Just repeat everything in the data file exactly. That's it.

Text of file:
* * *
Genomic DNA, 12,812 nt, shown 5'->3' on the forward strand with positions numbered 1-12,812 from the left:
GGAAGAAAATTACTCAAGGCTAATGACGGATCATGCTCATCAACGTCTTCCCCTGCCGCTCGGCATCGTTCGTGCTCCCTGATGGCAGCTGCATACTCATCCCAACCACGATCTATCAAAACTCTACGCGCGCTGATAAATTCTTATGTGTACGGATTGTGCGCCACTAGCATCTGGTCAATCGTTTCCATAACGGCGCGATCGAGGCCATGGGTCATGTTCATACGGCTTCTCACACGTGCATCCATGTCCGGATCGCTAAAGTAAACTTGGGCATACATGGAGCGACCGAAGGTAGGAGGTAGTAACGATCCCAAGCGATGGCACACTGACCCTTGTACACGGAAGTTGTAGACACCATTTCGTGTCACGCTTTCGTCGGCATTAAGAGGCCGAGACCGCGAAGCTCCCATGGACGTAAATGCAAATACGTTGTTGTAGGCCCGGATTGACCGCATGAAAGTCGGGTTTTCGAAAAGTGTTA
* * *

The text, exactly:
Genomic DNA, 12,812 nt, shown 5'->3' on the forward strand with positions numbered 1-12,812 from the left:
GGAAGAAAATTACTCAAGGCTAATGACGGATCATGCTCATCAACGTCTTCCCCTGCCGCTCGGCATCGTTCGTGCTCCCTGATGGCAGCTGCATACTCATCCCAACCACGATCTATCAAAACTCTACGCGCGCTGATAAATTCTTATGTGTACGGATTGTGCGCCACTAGCATCTGGTCAATCGTTTCCATAACGGCGCGATCGAGGCCATGGGTCATGTTCATACGGCTTCTCACACGTGCATCCATGTCCGGATCGCTAAAGTAAACTTGGGCATACATGGAGCGACCGAAGGTAGGAGGTAGTAACGATCCCAAGCGATGGCACACTGACCCTTGTACACGGAAGTTGTAGACACCATTTCGTGTCACGCTTTCGTCGGCATTAAGAGGCCGAGACCGCGAAGCTCCCATGGACGTAAATGCAAATACGTTGTTGTAGGCCCGGATTGACCGCATGAAAGTCGGGTTTTCGAAAAGTGTTA